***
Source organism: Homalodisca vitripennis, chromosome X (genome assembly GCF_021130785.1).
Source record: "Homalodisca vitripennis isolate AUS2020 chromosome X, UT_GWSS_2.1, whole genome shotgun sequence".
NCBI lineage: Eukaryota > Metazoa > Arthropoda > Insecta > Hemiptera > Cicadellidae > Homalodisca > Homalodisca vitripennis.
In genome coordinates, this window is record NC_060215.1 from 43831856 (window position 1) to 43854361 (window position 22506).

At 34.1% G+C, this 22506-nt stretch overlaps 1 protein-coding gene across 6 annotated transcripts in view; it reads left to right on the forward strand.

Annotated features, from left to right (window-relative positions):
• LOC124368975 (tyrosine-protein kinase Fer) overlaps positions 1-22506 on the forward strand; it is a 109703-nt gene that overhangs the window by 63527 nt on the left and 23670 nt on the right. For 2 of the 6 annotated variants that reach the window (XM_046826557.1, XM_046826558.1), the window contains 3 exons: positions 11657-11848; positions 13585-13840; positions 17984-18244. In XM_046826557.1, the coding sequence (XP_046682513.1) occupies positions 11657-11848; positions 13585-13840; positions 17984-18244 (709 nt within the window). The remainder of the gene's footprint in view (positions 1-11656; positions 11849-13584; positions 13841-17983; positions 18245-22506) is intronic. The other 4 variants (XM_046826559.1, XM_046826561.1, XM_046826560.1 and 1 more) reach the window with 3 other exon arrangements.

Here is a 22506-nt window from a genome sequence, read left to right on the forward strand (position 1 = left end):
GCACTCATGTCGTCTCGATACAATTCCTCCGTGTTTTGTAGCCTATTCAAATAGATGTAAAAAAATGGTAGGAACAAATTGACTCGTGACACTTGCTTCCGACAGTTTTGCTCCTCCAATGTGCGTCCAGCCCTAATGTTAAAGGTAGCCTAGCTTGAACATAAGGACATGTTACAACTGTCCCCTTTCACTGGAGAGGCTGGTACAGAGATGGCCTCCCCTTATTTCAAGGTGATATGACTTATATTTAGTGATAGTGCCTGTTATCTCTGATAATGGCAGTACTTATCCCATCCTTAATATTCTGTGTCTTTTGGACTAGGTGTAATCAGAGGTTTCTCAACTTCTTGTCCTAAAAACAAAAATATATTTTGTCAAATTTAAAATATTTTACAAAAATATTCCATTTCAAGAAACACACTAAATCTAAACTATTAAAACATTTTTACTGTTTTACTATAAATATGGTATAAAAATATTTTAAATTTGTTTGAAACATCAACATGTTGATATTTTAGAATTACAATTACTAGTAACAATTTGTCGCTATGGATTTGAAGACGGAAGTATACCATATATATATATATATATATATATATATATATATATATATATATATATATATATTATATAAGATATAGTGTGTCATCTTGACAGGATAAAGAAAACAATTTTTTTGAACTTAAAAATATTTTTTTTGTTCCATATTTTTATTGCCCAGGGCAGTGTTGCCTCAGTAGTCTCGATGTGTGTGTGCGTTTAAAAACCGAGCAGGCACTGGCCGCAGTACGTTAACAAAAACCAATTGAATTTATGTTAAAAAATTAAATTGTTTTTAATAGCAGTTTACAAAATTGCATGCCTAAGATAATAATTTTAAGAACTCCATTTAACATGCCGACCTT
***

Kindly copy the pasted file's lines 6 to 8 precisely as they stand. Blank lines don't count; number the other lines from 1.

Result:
Annotated features, from left to right (window-relative positions):
• LOC124368975 (tyrosine-protein kinase Fer) overlaps positions 1-22506 on the forward strand; it is a 109703-nt gene that overhangs the window by 63527 nt on the left and 23670 nt on the right. For 2 of the 6 annotated variants that reach the window (XM_046826557.1, XM_046826558.1), the window contains 3 exons: positions 11657-11848; positions 13585-13840; positions 17984-18244. In XM_046826557.1, the coding sequence (XP_046682513.1) occupies positions 11657-11848; positions 13585-13840; positions 17984-18244 (709 nt within the window). The remainder of the gene's footprint in view (positions 1-11656; positions 11849-13584; positions 13841-17983; positions 18245-22506) is intronic. The other 4 variants (XM_046826559.1, XM_046826561.1, XM_046826560.1 and 1 more) reach the window with 3 other exon arrangements.

Here is a 22506-nt window from a genome sequence, read left to right on the forward strand (position 1 = left end):